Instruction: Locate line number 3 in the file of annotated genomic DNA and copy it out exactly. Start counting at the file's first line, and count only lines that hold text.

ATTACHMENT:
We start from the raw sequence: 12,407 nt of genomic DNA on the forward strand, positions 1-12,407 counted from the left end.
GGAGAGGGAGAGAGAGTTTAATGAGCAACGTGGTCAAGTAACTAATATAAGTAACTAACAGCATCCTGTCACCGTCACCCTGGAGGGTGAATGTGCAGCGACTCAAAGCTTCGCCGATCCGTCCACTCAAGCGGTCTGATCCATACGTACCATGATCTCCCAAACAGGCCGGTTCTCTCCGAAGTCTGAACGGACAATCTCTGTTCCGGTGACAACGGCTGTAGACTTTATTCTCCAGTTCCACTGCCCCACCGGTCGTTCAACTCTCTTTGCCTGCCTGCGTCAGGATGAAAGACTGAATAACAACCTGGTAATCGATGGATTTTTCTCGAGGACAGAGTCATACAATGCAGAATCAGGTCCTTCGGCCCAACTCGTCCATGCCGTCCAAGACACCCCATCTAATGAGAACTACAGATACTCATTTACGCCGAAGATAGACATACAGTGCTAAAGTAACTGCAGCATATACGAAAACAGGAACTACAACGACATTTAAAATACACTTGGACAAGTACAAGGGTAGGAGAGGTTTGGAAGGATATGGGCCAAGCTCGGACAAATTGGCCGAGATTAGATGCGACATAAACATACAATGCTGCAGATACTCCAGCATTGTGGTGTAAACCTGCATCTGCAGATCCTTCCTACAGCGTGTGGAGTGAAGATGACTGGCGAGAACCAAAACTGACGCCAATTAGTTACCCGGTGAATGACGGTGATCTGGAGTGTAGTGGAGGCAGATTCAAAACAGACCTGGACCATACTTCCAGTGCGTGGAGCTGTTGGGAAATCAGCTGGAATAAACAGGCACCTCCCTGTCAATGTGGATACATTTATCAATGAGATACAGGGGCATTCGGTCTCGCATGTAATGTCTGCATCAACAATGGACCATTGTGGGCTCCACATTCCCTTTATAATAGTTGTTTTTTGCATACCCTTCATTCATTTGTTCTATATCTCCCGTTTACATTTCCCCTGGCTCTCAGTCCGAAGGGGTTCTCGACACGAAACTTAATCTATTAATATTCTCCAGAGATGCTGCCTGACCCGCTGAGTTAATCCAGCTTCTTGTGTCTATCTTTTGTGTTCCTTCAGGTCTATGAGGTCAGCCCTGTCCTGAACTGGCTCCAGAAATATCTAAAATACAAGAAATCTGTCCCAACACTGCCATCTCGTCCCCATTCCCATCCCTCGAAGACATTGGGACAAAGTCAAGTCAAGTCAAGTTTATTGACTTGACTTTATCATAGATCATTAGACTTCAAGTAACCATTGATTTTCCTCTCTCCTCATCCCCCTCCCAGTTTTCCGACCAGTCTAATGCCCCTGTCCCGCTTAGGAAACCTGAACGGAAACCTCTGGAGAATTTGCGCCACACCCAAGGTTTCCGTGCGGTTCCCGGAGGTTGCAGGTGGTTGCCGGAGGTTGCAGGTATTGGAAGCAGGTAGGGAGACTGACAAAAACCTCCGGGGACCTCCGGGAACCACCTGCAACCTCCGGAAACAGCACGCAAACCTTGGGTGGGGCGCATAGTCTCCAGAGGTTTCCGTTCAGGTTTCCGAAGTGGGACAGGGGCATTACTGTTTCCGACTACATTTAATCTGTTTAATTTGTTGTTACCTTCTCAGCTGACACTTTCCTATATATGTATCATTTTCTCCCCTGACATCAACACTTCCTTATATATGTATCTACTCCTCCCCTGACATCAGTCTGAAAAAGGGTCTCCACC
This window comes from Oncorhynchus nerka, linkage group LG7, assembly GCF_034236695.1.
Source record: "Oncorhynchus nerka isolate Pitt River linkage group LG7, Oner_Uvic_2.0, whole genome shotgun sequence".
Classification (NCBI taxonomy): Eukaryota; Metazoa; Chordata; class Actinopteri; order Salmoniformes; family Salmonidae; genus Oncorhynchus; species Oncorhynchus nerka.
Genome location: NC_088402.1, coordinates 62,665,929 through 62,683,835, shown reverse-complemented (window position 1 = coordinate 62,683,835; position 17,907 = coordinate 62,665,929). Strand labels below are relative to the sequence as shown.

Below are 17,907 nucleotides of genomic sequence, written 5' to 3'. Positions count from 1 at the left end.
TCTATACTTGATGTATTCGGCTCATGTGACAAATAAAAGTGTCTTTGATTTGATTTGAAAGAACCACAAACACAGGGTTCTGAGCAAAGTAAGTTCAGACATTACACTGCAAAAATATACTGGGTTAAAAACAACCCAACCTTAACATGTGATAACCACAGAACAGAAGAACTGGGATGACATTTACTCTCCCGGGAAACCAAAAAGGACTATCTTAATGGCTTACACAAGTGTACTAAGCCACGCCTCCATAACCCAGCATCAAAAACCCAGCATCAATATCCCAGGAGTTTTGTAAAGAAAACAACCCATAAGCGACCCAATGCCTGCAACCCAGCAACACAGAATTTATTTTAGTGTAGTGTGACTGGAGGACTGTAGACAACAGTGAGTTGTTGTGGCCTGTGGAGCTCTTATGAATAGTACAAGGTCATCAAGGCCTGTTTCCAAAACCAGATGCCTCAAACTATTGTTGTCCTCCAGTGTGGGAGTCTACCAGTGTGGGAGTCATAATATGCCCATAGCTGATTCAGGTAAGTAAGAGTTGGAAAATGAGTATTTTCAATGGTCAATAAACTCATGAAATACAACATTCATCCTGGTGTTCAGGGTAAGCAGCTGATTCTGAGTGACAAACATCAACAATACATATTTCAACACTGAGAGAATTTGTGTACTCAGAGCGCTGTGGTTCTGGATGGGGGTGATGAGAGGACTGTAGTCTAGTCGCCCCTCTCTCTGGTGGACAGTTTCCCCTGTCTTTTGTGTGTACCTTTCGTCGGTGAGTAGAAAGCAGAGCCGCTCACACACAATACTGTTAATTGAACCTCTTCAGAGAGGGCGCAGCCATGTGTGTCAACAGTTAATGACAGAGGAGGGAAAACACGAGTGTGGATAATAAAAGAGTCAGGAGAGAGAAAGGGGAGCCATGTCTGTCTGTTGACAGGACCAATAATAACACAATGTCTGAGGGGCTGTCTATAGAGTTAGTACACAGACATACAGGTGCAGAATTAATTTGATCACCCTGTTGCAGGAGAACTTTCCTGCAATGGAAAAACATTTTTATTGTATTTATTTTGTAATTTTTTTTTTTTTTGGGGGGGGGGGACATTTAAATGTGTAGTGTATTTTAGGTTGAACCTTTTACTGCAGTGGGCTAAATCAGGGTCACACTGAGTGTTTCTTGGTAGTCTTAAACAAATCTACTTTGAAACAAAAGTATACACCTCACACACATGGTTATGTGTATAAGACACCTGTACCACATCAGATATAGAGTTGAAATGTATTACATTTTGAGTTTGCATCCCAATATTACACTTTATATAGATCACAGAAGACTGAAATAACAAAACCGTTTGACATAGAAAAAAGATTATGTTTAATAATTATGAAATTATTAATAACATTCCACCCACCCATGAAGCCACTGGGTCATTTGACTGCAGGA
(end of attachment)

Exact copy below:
This window comes from Oncorhynchus nerka, linkage group LG7, assembly GCF_034236695.1.